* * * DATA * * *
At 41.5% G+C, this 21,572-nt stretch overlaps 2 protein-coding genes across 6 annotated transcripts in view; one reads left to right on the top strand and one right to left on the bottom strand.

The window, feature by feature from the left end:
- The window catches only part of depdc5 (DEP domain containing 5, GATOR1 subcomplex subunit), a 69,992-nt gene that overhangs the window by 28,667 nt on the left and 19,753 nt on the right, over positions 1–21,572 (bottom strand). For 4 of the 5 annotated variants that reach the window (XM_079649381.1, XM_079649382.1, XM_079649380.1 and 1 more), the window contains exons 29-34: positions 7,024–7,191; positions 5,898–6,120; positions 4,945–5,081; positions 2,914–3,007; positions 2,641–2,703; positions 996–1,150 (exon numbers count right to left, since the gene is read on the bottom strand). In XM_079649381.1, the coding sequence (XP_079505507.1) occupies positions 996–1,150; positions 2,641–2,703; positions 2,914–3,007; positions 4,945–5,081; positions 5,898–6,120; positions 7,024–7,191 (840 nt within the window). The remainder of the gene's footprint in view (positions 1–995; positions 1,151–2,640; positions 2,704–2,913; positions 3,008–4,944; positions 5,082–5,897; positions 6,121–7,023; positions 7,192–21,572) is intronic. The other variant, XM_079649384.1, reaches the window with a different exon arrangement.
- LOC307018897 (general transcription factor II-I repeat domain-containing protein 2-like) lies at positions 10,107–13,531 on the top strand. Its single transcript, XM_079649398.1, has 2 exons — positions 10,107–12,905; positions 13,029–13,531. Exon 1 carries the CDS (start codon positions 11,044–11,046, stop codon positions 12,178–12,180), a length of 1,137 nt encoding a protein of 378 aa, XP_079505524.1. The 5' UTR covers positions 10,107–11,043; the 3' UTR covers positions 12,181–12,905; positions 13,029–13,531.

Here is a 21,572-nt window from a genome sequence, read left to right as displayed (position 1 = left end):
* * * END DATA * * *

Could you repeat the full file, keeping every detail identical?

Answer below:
At 41.5% G+C, this 21,572-nt stretch overlaps 2 protein-coding genes across 6 annotated transcripts in view; one reads left to right on the top strand and one right to left on the bottom strand.

The window, feature by feature from the left end:
- The window catches only part of depdc5 (DEP domain containing 5, GATOR1 subcomplex subunit), a 69,992-nt gene that overhangs the window by 28,667 nt on the left and 19,753 nt on the right, over positions 1–21,572 (bottom strand). For 4 of the 5 annotated variants that reach the window (XM_079649381.1, XM_079649382.1, XM_079649380.1 and 1 more), the window contains exons 29-34: positions 7,024–7,191; positions 5,898–6,120; positions 4,945–5,081; positions 2,914–3,007; positions 2,641–2,703; positions 996–1,150 (exon numbers count right to left, since the gene is read on the bottom strand). In XM_079649381.1, the coding sequence (XP_079505507.1) occupies positions 996–1,150; positions 2,641–2,703; positions 2,914–3,007; positions 4,945–5,081; positions 5,898–6,120; positions 7,024–7,191 (840 nt within the window). The remainder of the gene's footprint in view (positions 1–995; positions 1,151–2,640; positions 2,704–2,913; positions 3,008–4,944; positions 5,082–5,897; positions 6,121–7,023; positions 7,192–21,572) is intronic. The other variant, XM_079649384.1, reaches the window with a different exon arrangement.
- LOC307018897 (general transcription factor II-I repeat domain-containing protein 2-like) lies at positions 10,107–13,531 on the top strand. Its single transcript, XM_079649398.1, has 2 exons — positions 10,107–12,905; positions 13,029–13,531. Exon 1 carries the CDS (start codon positions 11,044–11,046, stop codon positions 12,178–12,180), a length of 1,137 nt encoding a protein of 378 aa, XP_079505524.1. The 5' UTR covers positions 10,107–11,043; the 3' UTR covers positions 12,181–12,905; positions 13,029–13,531.

Here is a 21,572-nt window from a genome sequence, read left to right as displayed (position 1 = left end):